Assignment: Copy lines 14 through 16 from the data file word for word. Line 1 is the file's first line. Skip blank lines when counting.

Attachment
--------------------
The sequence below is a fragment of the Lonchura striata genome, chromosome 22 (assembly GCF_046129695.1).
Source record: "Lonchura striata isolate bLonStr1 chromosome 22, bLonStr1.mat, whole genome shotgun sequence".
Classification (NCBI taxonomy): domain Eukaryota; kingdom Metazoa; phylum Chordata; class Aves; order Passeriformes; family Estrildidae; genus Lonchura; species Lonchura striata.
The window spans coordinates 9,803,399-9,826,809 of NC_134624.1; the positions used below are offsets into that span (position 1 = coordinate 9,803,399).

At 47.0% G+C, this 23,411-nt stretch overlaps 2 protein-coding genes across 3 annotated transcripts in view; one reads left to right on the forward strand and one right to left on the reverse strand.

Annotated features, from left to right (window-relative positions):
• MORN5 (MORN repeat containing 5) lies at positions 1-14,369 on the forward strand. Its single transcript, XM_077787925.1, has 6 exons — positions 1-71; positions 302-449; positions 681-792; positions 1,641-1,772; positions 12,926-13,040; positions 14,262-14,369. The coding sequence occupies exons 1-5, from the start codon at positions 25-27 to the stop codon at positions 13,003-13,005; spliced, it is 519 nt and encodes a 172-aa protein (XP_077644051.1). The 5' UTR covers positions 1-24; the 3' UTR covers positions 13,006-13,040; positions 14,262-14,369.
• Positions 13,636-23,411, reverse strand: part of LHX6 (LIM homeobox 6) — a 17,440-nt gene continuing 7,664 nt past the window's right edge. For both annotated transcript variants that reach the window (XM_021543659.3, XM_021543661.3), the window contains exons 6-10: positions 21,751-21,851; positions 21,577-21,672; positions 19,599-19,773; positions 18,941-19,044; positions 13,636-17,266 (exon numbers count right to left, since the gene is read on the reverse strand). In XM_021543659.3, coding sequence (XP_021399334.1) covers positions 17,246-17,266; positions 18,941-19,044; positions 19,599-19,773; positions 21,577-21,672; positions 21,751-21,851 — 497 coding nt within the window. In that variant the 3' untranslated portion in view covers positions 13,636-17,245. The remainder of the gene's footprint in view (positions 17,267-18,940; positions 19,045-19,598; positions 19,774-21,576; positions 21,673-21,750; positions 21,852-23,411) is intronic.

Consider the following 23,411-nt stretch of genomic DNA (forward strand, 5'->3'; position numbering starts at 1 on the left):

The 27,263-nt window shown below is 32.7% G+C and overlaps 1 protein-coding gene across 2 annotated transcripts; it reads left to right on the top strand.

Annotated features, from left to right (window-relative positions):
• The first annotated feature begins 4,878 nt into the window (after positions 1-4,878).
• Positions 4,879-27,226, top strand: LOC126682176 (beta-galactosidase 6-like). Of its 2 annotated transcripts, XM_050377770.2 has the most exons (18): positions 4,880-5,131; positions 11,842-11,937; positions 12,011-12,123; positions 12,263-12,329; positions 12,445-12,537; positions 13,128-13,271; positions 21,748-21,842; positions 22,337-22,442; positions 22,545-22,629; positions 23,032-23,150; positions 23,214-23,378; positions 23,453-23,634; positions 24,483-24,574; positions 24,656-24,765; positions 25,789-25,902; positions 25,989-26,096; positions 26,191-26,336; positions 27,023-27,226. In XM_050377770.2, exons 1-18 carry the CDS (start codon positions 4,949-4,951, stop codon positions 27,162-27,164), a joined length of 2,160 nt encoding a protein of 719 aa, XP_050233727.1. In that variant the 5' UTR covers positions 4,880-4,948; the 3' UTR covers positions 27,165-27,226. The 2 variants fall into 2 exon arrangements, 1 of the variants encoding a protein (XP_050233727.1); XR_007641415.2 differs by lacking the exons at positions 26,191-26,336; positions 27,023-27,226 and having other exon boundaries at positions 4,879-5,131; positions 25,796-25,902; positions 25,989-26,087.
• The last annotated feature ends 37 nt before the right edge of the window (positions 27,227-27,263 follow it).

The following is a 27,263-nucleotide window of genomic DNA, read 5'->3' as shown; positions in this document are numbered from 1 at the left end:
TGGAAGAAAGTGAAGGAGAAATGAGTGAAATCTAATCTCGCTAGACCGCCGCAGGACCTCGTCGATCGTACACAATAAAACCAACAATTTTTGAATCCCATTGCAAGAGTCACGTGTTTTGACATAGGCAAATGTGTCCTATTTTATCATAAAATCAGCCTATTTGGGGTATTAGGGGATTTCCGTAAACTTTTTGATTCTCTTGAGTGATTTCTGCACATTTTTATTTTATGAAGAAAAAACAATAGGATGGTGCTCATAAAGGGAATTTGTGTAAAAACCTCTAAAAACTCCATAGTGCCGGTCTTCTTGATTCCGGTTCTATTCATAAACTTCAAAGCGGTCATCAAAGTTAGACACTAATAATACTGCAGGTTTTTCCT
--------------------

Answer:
• The last annotated feature ends 37 nt before the right edge of the window (positions 27,227-27,263 follow it).

The following is a 27,263-nucleotide window of genomic DNA, read 5'->3' as shown; positions in this document are numbered from 1 at the left end:
TGGAAGAAAGTGAAGGAGAAATGAGTGAAATCTAATCTCGCTAGACCGCCGCAGGACCTCGTCGATCGTACACAATAAAACCAACAATTTTTGAATCCCATTGCAAGAGTCACGTGTTTTGACATAGGCAAATGTGTCCTATTTTATCATAAAATCAGCCTATTTGGGGTATTAGGGGATTTCCGTAAACTTTTTGATTCTCTTGAGTGATTTCTGCACATTTTTATTTTATGAAGAAAAAACAATAGGATGGTGCTCATAAAGGGAATTTGTGTAAAAACCTCTAAAAACTCCATAGTGCCGGTCTTCTTGATTCCGGTTCTATTCATAAACTTCAAAGCGGTCATCAAAGTTAGACACTAATAATACTGCAGGTTTTTCCT